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Thread: Gallbladder advice page

  1. #1
    thaijinx's Avatar
    thaijinx is offline Senior Member
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    Gallbladder advice

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    I've been primal for a year and half and I'm probably at the higher end regarding fat intake, eating lots of butter, lard, bacon, cream, avocados and olive oil.

    (Prior to switching to primal I was very low fat / vegetarian.) I have fasted in the past and I do skip meals

    I've always had digestive issues, constipation, gas, belching, food sitting heavy, usually worse at night. But since primal most of my symptoms had improved significantly and is been a while since I've had that oh so familiar feeling after dinner of being bloated and gassy and uncomfortable. I've been so happy to see my problems clear up and have sworn myself completely off grains and nasty oils as I think they were main culprits. (I'm 90% off sugar.)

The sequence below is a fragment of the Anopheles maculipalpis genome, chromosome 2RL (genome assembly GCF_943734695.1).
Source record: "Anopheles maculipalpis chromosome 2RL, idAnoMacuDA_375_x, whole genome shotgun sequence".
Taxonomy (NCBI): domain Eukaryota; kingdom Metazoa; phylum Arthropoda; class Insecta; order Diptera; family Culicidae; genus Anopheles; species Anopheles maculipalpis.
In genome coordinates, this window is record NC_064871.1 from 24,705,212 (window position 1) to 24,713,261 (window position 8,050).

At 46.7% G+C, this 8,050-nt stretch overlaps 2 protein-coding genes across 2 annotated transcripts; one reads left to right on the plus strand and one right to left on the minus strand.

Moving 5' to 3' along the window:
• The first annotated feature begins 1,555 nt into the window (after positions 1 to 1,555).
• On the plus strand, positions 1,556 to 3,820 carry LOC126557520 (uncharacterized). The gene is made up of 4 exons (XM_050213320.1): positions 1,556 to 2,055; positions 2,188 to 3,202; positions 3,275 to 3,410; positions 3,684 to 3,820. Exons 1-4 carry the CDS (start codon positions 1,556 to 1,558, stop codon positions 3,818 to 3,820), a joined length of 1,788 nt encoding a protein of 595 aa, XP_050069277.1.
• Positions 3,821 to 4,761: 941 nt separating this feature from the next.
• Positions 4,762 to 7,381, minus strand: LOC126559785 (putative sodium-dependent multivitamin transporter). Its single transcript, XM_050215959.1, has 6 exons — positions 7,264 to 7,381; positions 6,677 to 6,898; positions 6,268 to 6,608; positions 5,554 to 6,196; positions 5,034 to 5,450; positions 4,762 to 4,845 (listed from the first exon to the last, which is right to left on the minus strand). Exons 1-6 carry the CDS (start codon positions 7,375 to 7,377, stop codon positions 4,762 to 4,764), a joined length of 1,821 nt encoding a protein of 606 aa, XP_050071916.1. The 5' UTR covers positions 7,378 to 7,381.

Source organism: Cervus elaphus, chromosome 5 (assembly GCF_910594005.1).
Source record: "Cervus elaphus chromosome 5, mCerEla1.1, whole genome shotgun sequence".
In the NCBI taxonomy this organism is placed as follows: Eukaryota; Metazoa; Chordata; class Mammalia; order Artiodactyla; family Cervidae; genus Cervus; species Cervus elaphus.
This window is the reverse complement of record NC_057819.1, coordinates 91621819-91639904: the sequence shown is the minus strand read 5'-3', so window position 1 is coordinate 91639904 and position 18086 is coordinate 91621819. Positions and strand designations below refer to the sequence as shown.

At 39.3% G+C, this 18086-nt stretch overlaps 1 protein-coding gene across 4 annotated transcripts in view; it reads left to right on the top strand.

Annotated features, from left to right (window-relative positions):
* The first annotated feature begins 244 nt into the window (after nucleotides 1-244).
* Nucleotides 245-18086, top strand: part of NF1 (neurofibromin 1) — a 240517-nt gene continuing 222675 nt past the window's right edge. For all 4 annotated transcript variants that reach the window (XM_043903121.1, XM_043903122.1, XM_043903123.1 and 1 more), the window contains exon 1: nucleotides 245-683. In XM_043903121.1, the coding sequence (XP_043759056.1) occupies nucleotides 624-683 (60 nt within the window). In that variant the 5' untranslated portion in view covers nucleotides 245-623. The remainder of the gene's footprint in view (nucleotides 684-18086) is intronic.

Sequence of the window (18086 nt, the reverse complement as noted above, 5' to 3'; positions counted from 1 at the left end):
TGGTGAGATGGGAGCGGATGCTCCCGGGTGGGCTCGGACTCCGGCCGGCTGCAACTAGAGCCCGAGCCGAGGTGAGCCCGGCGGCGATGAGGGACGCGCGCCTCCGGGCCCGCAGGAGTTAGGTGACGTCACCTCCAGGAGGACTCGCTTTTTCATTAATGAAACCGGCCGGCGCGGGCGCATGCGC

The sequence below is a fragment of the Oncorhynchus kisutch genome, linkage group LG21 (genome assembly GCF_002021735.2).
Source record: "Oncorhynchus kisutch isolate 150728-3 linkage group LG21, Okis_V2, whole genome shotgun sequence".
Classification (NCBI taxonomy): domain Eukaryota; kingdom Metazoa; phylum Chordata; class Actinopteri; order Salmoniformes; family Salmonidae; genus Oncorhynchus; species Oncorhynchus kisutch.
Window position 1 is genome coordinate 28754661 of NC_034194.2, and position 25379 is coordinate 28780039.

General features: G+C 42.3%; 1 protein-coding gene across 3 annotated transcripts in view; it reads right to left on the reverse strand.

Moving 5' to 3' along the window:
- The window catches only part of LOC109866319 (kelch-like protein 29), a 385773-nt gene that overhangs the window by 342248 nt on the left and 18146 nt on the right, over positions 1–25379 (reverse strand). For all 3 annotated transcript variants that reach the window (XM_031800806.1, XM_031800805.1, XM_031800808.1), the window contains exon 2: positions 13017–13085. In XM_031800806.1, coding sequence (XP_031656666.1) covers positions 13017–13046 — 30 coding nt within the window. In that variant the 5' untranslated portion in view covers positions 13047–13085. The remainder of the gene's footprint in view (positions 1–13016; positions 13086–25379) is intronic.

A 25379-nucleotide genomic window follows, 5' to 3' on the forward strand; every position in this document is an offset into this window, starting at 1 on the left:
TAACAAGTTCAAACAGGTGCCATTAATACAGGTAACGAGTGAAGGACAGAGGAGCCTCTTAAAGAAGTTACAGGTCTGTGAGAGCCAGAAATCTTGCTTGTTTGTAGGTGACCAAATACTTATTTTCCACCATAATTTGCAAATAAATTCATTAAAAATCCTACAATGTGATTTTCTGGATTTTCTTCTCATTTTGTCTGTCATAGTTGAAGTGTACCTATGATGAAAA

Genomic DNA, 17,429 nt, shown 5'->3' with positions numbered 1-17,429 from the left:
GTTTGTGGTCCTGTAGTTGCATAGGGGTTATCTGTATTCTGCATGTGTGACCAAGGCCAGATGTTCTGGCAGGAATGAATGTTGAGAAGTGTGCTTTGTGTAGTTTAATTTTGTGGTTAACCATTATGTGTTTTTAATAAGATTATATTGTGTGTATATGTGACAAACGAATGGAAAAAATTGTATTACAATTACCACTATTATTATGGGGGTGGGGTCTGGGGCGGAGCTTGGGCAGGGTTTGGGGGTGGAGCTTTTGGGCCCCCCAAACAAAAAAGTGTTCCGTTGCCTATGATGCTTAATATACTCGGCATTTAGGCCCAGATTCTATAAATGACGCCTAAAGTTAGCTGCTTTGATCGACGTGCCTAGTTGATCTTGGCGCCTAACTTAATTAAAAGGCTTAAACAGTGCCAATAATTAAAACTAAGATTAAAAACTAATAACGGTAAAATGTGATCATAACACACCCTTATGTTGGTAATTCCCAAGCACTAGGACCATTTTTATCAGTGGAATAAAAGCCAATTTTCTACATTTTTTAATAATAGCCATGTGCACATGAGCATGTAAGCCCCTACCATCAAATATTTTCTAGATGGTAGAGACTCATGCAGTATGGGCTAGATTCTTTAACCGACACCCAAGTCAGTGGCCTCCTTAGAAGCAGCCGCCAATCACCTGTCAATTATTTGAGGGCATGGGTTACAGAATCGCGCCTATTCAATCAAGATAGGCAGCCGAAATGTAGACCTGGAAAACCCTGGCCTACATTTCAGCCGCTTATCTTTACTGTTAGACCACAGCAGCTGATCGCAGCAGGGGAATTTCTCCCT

But in the last couple of days I've been experiencing something new and i think it might be gallstones.

    I'm not asking for medical advice here but I know how eager doctors are to whip gallbladders out and I'm not one to undertake a surgical procedure without at least gleaning alternate opinions. So.